Game Development Reference
In-Depth Information
l Gambling laws change with the mood of the times, and the boundary
of the country in which the player resides. For example, Poker Stars was
a huge online gambling game operating for almost a decade, offering
prizes worth as much as $11 million. In April 2011, the U.S. Attorney's
Office for New York seized and shut down the servers that ran the site
for allegedly being in violation of federal bank fraud and money launder-
ing laws.
l Facebook and other social networking sites prohibit games considered to
promote gambling (and even advertisements for those games). Although
Second Life certainly isn't considered a gambling game, the line gets blurry
quite quickly when users are able to translate in-game currency into real life
Each of these might be a surmountable problem on its own. But unless this
is your full-time focus and you have the resources to fight the numerous legal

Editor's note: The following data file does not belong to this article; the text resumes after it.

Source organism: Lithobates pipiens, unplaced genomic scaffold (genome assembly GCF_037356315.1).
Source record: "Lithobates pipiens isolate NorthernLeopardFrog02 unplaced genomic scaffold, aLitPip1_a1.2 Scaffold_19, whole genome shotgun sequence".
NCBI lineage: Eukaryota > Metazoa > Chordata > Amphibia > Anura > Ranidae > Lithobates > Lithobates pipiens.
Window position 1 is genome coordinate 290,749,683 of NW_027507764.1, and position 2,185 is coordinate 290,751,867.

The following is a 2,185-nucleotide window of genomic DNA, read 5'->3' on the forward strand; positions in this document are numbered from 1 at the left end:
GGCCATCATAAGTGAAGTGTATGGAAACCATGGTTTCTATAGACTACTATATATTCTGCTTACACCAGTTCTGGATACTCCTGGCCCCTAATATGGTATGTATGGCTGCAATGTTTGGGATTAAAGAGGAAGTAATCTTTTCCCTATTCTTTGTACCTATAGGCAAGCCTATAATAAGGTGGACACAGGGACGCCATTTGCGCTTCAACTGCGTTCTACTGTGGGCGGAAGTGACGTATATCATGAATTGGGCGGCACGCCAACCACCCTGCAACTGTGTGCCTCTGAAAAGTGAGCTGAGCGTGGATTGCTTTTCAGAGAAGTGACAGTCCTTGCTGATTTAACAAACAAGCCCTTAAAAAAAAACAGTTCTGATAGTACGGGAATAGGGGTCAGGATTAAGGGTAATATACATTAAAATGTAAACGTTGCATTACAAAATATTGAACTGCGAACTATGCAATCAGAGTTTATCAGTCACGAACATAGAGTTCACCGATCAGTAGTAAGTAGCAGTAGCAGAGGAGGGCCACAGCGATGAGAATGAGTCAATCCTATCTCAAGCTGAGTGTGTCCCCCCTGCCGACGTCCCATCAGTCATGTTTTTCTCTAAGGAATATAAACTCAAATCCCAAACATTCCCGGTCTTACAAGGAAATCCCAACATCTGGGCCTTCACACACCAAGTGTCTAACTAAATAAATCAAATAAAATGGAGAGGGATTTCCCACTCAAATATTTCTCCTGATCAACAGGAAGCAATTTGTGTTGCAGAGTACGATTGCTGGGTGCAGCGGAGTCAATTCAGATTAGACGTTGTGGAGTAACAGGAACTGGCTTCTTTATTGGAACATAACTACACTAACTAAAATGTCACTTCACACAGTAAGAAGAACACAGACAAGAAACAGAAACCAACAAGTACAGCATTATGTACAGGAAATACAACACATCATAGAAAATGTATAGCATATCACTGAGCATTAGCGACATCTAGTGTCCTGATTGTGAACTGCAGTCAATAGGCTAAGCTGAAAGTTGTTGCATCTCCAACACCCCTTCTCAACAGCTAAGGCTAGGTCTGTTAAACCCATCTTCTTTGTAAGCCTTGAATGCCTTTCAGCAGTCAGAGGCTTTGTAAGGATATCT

battles almost certain to ensue, we recommend staying away from this particu-
larly problematic area of gaming. Don't let your users take money back out of
the game.
Nearly every country from which your users might access your game has
some sort of law regulating online gambling. And it isn't just the government
who can make use of these laws. Once your game ventures out of the realm of
fantasy and into the real-world genre of gambling, the problems multiply along
with the possible revenue.
Our lawyers have asked us to reiterate here that we're not attorneys,
and that nothing in this section or this topic should be construed as legal
advice. However, if you are going to go against our advice as gamemak-
ers and let users take money out of the game, we strongly encourage you
to seek counsel from an attorney with experience in the realm of online
8.9 Transitioning Models
If your initial business model isn't working, can you change your model? Of
course! In fact, the industry has seen quite a bit of this in recent years, as
game companies have moved from subscription models to free-to-play models
or supplemented their traditional retail presence with free-to-play offerings.
We've even seen classic game development houses tack subscription fees
onto retail games for “premium” online services.
One of the best publicized of these adaptations was the shift made by
Turbine with their Dungeons & Dragons Online ( DDO ) and Lord of the Rings
Online: Shadows of Angmar ( LOTRO ) games. Turbine took both games from
retail-plus-subscription models to free-to-play models in the last few years
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